Sunday night, the eve before a national holiday commemorating the birth of Prophet Muhammad (peace and blessings be upon him and his family), three families gathered to remember his life and legacy. We had a vegan-friendly and mostly gluten-free spread while we shared stories, poems, and crafts. Children played, parents chatted and reflected, and it feels like we have a community again—a space where we can share a common aim and respect and be respected for who we are.

Oman

Ultimately, we’re more driven to build a community for our children than our own selves. Urbndervish and I have found contentment in each other’s company, but for Lil’ Z and Moulay, we are intentional about seeking out friendships and connections that are enriching, affirming, and nurturing for them. When living abroad, some communities are formed around nationality or faith. For us as a Muslim, Black, Jamaican/American, and homeschooling/unschooling family we intersect a number of expat communities. Most American expatriate families are connected to diplomatic relations, military work, or church. Even within the homeschooling communities, it’s not unusual to find groups exclusively representing one faith, nationality, or language.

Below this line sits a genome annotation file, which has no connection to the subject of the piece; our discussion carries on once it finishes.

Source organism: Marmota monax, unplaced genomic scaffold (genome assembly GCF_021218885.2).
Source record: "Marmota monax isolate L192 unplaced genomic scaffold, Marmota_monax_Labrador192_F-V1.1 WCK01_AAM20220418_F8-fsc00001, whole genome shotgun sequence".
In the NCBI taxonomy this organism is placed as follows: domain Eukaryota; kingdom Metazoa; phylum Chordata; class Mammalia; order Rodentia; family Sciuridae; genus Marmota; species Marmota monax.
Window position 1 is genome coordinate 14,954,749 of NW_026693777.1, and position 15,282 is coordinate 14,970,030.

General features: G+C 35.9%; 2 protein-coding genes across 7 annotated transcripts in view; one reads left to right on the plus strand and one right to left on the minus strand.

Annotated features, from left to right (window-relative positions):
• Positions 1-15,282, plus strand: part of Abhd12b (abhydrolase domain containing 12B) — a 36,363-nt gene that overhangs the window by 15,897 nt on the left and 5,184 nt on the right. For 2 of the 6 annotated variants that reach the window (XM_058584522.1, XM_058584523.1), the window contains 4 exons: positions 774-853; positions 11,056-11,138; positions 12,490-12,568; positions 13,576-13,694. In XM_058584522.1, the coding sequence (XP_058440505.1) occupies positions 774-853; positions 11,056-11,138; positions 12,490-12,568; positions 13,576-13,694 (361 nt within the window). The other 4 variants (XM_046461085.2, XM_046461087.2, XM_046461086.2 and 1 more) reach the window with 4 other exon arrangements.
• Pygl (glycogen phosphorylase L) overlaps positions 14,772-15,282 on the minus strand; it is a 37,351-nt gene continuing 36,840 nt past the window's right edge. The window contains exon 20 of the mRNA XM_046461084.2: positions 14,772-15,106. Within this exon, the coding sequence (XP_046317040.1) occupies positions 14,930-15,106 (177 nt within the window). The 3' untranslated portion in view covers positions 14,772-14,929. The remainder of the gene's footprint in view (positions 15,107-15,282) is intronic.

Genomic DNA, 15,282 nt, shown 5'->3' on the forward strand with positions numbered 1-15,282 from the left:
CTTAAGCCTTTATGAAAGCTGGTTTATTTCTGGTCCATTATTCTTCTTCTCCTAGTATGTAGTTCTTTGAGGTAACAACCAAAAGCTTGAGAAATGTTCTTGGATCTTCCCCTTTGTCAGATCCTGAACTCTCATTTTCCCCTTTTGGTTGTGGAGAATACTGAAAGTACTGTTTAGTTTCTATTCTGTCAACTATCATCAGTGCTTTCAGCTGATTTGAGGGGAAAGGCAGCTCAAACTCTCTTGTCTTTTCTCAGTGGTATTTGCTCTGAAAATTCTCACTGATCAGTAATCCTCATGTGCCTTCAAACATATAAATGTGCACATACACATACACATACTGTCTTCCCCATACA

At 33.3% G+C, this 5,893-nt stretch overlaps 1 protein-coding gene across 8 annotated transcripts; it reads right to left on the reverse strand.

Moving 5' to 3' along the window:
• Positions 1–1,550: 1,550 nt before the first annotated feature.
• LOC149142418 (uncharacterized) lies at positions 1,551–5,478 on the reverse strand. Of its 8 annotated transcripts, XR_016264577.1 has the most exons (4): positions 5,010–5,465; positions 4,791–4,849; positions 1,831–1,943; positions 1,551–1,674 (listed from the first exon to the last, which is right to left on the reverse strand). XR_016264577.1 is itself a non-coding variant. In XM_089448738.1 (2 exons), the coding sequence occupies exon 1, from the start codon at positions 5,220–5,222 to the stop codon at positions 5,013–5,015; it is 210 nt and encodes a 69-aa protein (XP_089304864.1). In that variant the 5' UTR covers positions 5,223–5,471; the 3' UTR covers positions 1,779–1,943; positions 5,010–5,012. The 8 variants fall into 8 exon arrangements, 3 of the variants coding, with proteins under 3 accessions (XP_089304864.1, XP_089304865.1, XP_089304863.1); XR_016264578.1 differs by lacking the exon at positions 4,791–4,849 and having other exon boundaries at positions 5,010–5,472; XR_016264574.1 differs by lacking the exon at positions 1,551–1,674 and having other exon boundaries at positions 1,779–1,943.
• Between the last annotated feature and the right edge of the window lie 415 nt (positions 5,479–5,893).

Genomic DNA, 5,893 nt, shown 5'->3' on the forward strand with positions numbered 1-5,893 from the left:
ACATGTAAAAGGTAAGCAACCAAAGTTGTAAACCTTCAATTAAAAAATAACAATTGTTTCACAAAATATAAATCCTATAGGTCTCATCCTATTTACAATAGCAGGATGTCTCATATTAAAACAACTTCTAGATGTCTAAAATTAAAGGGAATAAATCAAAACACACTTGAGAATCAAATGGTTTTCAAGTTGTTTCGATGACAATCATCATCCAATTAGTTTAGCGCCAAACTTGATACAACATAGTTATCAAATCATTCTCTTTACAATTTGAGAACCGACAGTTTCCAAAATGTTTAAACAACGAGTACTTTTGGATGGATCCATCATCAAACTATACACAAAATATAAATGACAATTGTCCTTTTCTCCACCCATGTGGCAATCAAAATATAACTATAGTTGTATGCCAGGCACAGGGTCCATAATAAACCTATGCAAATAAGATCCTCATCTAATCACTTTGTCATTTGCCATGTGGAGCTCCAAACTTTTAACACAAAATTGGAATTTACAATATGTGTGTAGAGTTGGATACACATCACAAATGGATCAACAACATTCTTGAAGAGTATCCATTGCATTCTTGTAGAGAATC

Oman

Here in Muscat, the gateway to meeting our new friends has been the modest but diverse homeschooling community. Some say we’re only a dozen actively homeschooling families, but regardless of the numbers on Whatsapp groups and Facebook pages, I’m discovering that statistics mean little in this regard. At the end of the day, this elusive concept of community comes down to the people: individuals who participate, connect, and commit to one another again and again. Sometimes I’m nervous. I worry if our children see each other too often, but then again I consider that most children go to school with more or less the same cohort day after day and sometimes year after year.

Oman

Right now, the chemistry is good and I’m praying this honeymoon stage won’t end. I’m excited about the friendships we all are developing. We plan gatherings, field trips, classes, co-ops and camping excursions together. I’m filled with so much hope but, also fear that it may fall apart with only the slightest friction. However, like any community, we can only exist by putting one foot before the other by forgiving when we falter, stretching when we grow, and committing to what we’ve created. While few of us are historically rooted in Oman, I believe there are enough of us who want to build a future here and hold space for more families to join our unorthodox path of home education and life abroad.